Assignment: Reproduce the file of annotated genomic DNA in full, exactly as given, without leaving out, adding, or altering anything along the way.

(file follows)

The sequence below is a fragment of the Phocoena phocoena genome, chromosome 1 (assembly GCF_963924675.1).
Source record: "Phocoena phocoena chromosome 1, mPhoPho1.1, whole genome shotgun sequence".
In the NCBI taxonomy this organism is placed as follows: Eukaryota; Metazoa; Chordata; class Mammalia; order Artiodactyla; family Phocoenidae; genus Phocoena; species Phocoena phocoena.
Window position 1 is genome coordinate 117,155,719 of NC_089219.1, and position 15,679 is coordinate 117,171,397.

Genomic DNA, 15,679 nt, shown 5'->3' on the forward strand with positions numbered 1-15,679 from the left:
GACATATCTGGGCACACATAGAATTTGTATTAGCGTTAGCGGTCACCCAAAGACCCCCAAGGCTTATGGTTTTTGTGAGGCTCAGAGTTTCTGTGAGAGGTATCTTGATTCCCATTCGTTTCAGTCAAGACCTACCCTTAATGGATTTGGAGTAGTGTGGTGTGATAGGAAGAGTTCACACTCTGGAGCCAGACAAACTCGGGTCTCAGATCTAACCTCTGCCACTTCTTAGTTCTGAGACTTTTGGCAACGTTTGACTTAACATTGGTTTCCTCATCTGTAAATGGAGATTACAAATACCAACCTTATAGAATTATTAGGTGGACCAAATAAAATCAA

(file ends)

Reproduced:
The sequence below is a fragment of the Phocoena phocoena genome, chromosome 1 (assembly GCF_963924675.1).
Source record: "Phocoena phocoena chromosome 1, mPhoPho1.1, whole genome shotgun sequence".
In the NCBI taxonomy this organism is placed as follows: Eukaryota; Metazoa; Chordata; class Mammalia; order Artiodactyla; family Phocoenidae; genus Phocoena; species Phocoena phocoena.
Window position 1 is genome coordinate 117,155,719 of NC_089219.1, and position 15,679 is coordinate 117,171,397.

Genomic DNA, 15,679 nt, shown 5'->3' on the forward strand with positions numbered 1-15,679 from the left:
GACATATCTGGGCACACATAGAATTTGTATTAGCGTTAGCGGTCACCCAAAGACCCCCAAGGCTTATGGTTTTTGTGAGGCTCAGAGTTTCTGTGAGAGGTATCTTGATTCCCATTCGTTTCAGTCAAGACCTACCCTTAATGGATTTGGAGTAGTGTGGTGTGATAGGAAGAGTTCACACTCTGGAGCCAGACAAACTCGGGTCTCAGATCTAACCTCTGCCACTTCTTAGTTCTGAGACTTTTGGCAACGTTTGACTTAACATTGGTTTCCTCATCTGTAAATGGAGATTACAAATACCAACCTTATAGAATTATTAGGTGGACCAAATAAAATCAA